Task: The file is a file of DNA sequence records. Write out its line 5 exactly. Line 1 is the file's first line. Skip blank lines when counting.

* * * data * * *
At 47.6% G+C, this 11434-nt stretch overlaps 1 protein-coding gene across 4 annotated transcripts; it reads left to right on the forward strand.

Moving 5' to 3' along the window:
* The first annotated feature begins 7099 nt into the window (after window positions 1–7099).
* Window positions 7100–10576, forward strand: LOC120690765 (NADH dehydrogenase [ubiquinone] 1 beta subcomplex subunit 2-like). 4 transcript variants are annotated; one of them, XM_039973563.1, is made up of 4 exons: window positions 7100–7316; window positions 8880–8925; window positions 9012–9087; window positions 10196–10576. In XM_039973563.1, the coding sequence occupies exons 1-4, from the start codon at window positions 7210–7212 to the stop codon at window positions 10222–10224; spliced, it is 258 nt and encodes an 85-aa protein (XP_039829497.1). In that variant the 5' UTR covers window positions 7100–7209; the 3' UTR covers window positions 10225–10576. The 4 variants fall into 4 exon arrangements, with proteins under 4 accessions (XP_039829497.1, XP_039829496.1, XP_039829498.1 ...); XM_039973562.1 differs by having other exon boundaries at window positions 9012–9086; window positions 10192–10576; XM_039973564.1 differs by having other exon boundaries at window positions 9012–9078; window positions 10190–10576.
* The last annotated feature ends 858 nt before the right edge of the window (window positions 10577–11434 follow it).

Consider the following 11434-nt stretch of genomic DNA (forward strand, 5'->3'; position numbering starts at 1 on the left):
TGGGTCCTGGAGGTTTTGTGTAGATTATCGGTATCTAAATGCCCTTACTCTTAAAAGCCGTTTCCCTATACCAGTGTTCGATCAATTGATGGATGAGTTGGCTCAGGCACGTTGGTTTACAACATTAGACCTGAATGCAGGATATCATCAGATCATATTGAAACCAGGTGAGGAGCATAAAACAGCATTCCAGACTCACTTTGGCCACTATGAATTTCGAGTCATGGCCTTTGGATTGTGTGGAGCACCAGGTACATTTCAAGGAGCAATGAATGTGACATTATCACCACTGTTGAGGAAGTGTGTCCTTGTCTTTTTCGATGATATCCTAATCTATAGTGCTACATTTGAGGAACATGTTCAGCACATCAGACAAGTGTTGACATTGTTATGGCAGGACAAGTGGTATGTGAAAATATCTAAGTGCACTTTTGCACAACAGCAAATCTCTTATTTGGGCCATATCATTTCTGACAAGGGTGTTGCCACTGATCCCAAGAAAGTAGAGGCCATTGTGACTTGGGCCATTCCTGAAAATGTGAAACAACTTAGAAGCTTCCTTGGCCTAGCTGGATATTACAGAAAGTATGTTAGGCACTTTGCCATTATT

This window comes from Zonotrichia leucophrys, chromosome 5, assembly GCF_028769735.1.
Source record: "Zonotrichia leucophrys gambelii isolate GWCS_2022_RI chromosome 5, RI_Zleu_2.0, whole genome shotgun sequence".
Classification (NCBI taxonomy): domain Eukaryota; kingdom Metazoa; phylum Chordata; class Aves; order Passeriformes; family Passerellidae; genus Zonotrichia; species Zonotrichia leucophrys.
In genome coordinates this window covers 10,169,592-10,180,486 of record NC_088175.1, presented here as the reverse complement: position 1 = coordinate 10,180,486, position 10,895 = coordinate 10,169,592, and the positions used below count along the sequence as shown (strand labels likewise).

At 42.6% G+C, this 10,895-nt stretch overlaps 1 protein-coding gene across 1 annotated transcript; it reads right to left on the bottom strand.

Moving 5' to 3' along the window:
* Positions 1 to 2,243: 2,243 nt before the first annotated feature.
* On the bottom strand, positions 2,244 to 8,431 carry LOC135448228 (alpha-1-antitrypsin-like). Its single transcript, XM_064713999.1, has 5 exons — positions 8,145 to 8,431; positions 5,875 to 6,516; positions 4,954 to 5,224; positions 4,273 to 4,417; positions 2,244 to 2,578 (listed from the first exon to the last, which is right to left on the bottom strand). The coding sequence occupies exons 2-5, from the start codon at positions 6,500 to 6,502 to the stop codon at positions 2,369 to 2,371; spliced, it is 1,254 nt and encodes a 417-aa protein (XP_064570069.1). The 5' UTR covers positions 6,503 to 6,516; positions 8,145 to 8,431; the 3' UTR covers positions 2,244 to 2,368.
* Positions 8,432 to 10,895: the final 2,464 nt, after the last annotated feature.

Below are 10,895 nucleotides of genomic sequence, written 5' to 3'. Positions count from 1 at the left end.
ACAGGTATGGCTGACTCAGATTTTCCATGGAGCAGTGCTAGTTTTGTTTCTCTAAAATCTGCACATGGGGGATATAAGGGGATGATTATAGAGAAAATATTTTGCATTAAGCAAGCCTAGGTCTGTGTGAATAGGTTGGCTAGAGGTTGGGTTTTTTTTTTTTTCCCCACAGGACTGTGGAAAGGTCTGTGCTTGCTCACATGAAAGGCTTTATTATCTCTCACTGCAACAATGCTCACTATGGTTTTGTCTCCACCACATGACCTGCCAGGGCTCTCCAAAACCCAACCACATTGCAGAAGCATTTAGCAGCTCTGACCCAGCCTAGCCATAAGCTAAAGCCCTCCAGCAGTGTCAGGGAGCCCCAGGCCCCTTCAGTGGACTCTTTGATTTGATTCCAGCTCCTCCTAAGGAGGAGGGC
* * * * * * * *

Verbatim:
* The last annotated feature ends 858 nt before the right edge of the window (window positions 10577–11434 follow it).